Will Blackmon spent all of one training camp with the Seattle Seahawks, falling victim to roster cuts in 2013, but given the chance to sign with Seattle, Blackmon jumped at the chance to return to a place that is special to him even if his first go-around was brief.
When Blackmon signed with Seattle, he had been out of the NFL for two seasons, so while he didn't make the team, he did knock off some rust, put some good preseason play on tape and pave to way for a job in Jacksonville, where he spent the past two seasons as a key part of the Jaguars' secondary.
"It's a very cool place here, and it's very cool the secondary room we have," Blackmon said. "Just how genuine everybody is, how everyone's competing, but yet everyone is helping each other, sharing information. I just felt comfortable here, football is fun for me here. That's what it's all about."
Blackmon wasn't a bad player when he was with Seattle in 2013, he just got caught up in absurdly deep position group. In that camp, Seahawks cornerbacks included Richard Sherman, Brandon Browner, Byron Maxwell, Jeremy Lane, Walter Thurmond, Tharold Simon, Antoine Winfield, Ron Parker and Blackmon. Winfield, a three-time Pro Bowler, retired before the final cuts, but there was a real chance he wasn't going to make the team, and both Parker, now a starter in Kansas City, and Blackmon went on to be productive players elsewhere.
Blackmon returns to Seattle a bit older—the 30-year-old is Seattle's oldest defensive back—but also more polished having played the past two seasons with the Jaguars. He has spent much of camp as Seattle's first-team nickel cornerback, but missed Seattle's first two preseason games with a groin injury. Seahawks coach Pete Carroll said Blackmon likely could have played last week but was held out as a precaution, and he should be on the field against San Diego Saturday.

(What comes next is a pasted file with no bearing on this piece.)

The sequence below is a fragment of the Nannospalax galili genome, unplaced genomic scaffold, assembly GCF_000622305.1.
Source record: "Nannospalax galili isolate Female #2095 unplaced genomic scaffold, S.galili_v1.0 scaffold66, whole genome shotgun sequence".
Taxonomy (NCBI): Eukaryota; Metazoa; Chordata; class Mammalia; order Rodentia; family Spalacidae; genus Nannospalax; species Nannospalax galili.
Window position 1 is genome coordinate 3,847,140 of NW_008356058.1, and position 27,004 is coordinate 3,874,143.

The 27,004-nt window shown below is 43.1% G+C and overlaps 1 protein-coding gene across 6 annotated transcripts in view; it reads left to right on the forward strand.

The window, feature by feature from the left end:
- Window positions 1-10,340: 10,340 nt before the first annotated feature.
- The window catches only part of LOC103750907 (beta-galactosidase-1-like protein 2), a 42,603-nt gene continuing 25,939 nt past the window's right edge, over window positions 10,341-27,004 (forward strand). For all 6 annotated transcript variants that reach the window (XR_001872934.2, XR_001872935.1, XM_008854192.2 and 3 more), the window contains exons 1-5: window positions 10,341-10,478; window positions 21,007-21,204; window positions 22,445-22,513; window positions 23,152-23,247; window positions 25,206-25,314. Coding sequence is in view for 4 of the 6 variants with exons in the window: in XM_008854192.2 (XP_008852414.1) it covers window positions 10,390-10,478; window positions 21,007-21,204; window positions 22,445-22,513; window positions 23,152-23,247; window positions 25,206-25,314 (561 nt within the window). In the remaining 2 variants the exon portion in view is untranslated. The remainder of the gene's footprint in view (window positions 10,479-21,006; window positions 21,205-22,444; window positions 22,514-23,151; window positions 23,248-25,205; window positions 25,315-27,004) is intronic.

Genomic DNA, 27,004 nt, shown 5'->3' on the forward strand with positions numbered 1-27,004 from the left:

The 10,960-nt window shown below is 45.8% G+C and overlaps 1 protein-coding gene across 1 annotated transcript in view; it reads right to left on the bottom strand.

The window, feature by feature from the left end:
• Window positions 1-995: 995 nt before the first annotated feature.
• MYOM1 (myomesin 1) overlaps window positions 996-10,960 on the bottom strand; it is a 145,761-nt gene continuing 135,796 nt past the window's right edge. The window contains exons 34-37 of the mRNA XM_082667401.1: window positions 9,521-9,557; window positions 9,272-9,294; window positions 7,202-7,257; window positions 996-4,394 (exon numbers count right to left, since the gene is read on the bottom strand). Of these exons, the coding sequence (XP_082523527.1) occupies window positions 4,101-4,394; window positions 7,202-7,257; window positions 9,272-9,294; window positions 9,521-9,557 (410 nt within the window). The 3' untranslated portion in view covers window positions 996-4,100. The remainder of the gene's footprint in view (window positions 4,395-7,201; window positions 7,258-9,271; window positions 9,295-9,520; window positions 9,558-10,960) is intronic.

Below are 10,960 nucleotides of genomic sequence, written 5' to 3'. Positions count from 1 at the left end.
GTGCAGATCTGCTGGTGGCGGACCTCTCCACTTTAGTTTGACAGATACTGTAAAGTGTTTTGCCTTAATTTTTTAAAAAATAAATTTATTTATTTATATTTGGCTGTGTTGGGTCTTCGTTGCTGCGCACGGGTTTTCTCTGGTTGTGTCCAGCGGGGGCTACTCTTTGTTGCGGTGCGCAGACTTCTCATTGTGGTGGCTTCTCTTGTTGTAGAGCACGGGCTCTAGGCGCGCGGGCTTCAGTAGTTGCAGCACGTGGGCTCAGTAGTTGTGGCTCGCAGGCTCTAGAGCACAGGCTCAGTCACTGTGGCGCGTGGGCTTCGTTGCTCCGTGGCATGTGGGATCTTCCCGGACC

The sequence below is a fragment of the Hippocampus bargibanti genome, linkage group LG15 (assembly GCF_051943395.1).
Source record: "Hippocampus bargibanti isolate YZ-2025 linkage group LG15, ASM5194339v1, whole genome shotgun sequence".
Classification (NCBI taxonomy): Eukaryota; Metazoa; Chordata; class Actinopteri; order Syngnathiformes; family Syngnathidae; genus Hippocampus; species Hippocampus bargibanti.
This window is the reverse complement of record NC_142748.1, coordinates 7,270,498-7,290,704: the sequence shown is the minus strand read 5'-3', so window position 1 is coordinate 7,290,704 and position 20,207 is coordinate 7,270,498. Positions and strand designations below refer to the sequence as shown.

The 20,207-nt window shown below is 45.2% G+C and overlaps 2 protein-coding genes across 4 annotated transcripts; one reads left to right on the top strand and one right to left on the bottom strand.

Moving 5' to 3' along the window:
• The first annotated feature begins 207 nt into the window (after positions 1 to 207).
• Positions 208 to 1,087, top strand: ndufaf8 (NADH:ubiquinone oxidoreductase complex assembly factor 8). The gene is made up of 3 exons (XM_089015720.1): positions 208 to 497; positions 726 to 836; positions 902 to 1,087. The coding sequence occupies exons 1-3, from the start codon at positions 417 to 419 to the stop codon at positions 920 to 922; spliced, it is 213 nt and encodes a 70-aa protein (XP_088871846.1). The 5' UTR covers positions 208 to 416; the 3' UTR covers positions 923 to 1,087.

"It's tough, but at the same time, I was being smart and trusting the training staff," Blackmon said. "Whatever we caught it early where it didn't get worse. It was good to miss some time as opposed to trying to fight through it and putting bad play on film."
As for his age—Richard Sherman jokingly referred to Blackmon as a "crusty veteran" earlier in camp—Blackmon said he feels as young as ever despite the calendar arguing otherwise. The way he sees it, two years out of the league didn't just mean quality time with his family, it means he has fresher legs than most his age. As he points out, Sherman has played nearly as many games in his career (64) as Blackmon (66). "So I have the same amount of miles left," he said with a grin.
That being said, Blackmon admits it was a bit eye opening to see former Packers teammate Al Harris, who is now an assistant coach in Kansas City. Or more accurately, seeing Harris' son was an eye-opener.
"We played Kansas City, one of their secondary coaches was Al Harris (starters were him and Charles Woodson)… He asked me how old I was now and I was like, 'Damn, I'm 30,' and he just started laughing. It's crazy, his little son Gavin was 2 when I played with him, now he's 10 years old. Time does fly by."
Time has aged Blackmon a bit, but he's back in Seattle with a good chance to contribute to the 2015 version of the Seahawks. He'll have to hold off challenges from Marcus Burley and rookie Tye Smith, but if Blackmon can win the nickel corner job, he'll be able to do something he missed out on in 2013—be a big part of one of the NFL's best defenses.
"He's settling in nicely," Sherman said. "He's doing a great job. He understands the technique. He's a veteran. He understands what's asked of him. He understands where his help is. What his responsibilities are and he does a good job of executing."